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Dec 14 (Reuters) - The following were the top stories in The Wall Street Journal on Monday. Reuters has not verified these stories and does not vouch for their accuracy.
* U.S. President Barack Obama lashed out at Wall Street, calling bankers "fat cats" who don't get it, in an escalation of tensions with the industry.
* Dubai received $10 billion in financing from Abu Dhabi, which will pay part of the debt held by conglomerate Dubai World [DBWLD.UL] and its property unit Nakheel.
* Google Inc (GOOG.O) plans to begin selling a cellphone directly to consumers as soon as next year, escalating its assault on the wireless industry.
* Citigroup Inc (C.N) is nearing an agreement with the U.S. government that will lay the groundwork for the bank to start untethering itself from Washington. Citigroup executives are hoping to unveil a multifaceted deal with the government, possibly as early as Monday morning.
* Bank of America Corp (BAC.N) pushed closer to hiring its next chief executive, but compensation remains an obstacle despite the bank's escape from government pay curbs.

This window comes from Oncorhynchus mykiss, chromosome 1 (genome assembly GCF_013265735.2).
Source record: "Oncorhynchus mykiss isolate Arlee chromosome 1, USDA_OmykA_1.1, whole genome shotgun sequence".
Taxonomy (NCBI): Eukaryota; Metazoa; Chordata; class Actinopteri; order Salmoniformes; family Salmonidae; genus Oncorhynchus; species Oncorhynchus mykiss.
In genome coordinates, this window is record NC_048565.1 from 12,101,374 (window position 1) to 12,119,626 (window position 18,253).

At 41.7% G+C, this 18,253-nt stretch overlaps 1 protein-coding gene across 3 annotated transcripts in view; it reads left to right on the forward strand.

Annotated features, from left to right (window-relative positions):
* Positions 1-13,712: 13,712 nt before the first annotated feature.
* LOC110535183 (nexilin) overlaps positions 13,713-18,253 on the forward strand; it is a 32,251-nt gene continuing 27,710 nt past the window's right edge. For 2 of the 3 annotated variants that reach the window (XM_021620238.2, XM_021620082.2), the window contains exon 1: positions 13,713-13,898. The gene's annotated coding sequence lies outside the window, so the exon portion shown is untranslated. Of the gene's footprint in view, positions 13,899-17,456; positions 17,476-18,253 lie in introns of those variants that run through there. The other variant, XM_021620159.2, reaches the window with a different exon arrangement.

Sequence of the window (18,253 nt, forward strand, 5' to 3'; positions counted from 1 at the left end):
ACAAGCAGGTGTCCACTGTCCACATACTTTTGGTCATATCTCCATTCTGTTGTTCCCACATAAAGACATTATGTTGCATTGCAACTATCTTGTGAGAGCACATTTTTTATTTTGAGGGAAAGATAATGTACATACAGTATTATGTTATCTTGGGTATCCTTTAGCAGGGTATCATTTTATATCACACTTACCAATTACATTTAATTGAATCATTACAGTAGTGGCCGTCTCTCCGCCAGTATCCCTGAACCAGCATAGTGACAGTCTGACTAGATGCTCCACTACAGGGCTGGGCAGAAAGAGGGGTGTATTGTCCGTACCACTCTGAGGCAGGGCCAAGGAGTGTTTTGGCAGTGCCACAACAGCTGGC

* Former Merrill Lynch President Gregory Fleming has been hired to run Morgan Stanley's (MS.N) investment-management arm.
* One key question for 2010 is how financial markets will react when the U.S. Federal Reserve takes back its easy money. The reaction could come sooner than many investors expect. Fed policy makers meet Tuesday and Wednesday to discuss the economy, interest rates and their liquidity-pumping debt purchases.
* Some investors are moving to protect themselves against a surge in inflation, fearing the U.S. Federal Reserve won't act fast enough to mop up liquidity.
* The Department of Energy's lending program for "clean tech" businesses makes government, in effect, the nation's biggest venture capitalist, with politics often close to the surface.
* The climate-change conference in Copenhagen is shaping up as an economic showdown between the United States and China.
* In the latest blow to Tiger Woods's multimillion-dollar endorsement business, global consulting firm Accenture PLC (ACN.N) said Sunday that it had terminated its sponsorship pact with the golf superstar.